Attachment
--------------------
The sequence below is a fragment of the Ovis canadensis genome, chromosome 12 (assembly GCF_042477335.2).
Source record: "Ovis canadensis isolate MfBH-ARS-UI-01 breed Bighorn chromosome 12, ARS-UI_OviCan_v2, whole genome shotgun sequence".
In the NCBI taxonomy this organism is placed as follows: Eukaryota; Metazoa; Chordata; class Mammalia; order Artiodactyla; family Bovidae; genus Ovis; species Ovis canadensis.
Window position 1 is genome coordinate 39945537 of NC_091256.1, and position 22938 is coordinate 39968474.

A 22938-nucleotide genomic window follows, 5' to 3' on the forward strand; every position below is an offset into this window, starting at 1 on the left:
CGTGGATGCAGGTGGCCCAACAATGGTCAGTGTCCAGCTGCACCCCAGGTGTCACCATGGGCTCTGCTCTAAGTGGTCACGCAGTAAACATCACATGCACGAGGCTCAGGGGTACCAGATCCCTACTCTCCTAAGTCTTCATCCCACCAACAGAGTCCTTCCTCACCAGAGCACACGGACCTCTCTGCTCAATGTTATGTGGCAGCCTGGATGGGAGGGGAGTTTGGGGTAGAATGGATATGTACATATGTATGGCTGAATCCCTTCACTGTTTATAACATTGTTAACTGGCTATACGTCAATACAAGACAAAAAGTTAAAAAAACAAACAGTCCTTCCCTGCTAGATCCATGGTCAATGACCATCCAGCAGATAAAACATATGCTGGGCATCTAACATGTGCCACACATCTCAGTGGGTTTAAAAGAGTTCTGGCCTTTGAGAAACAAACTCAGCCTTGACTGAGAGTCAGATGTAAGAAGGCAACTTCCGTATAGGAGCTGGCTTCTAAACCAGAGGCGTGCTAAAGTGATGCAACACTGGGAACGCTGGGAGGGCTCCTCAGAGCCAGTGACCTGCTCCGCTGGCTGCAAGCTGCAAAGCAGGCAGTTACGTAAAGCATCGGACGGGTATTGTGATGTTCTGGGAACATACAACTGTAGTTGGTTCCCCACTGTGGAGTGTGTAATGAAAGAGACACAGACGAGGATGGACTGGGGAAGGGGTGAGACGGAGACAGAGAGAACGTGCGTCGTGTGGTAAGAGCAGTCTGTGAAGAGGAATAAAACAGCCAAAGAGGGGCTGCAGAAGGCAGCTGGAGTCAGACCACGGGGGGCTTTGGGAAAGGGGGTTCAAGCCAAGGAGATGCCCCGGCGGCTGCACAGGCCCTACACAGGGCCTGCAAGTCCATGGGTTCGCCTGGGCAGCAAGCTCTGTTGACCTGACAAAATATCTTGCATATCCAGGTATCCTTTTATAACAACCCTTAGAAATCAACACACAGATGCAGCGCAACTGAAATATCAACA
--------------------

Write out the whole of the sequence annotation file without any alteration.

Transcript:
The sequence below is a fragment of the Ovis canadensis genome, chromosome 12 (assembly GCF_042477335.2).
Source record: "Ovis canadensis isolate MfBH-ARS-UI-01 breed Bighorn chromosome 12, ARS-UI_OviCan_v2, whole genome shotgun sequence".
In the NCBI taxonomy this organism is placed as follows: Eukaryota; Metazoa; Chordata; class Mammalia; order Artiodactyla; family Bovidae; genus Ovis; species Ovis canadensis.
Window position 1 is genome coordinate 39945537 of NC_091256.1, and position 22938 is coordinate 39968474.

A 22938-nucleotide genomic window follows, 5' to 3' on the forward strand; every position below is an offset into this window, starting at 1 on the left:
CGTGGATGCAGGTGGCCCAACAATGGTCAGTGTCCAGCTGCACCCCAGGTGTCACCATGGGCTCTGCTCTAAGTGGTCACGCAGTAAACATCACATGCACGAGGCTCAGGGGTACCAGATCCCTACTCTCCTAAGTCTTCATCCCACCAACAGAGTCCTTCCTCACCAGAGCACACGGACCTCTCTGCTCAATGTTATGTGGCAGCCTGGATGGGAGGGGAGTTTGGGGTAGAATGGATATGTACATATGTATGGCTGAATCCCTTCACTGTTTATAACATTGTTAACTGGCTATACGTCAATACAAGACAAAAAGTTAAAAAAACAAACAGTCCTTCCCTGCTAGATCCATGGTCAATGACCATCCAGCAGATAAAACATATGCTGGGCATCTAACATGTGCCACACATCTCAGTGGGTTTAAAAGAGTTCTGGCCTTTGAGAAACAAACTCAGCCTTGACTGAGAGTCAGATGTAAGAAGGCAACTTCCGTATAGGAGCTGGCTTCTAAACCAGAGGCGTGCTAAAGTGATGCAACACTGGGAACGCTGGGAGGGCTCCTCAGAGCCAGTGACCTGCTCCGCTGGCTGCAAGCTGCAAAGCAGGCAGTTACGTAAAGCATCGGACGGGTATTGTGATGTTCTGGGAACATACAACTGTAGTTGGTTCCCCACTGTGGAGTGTGTAATGAAAGAGACACAGACGAGGATGGACTGGGGAAGGGGTGAGACGGAGACAGAGAGAACGTGCGTCGTGTGGTAAGAGCAGTCTGTGAAGAGGAATAAAACAGCCAAAGAGGGGCTGCAGAAGGCAGCTGGAGTCAGACCACGGGGGGCTTTGGGAAAGGGGGTTCAAGCCAAGGAGATGCCCCGGCGGCTGCACAGGCCCTACACAGGGCCTGCAAGTCCATGGGTTCGCCTGGGCAGCAAGCTCTGTTGACCTGACAAAATATCTTGCATATCCAGGTATCCTTTTATAACAACCCTTAGAAATCAACACACAGATGCAGCGCAACTGAAATATCAACA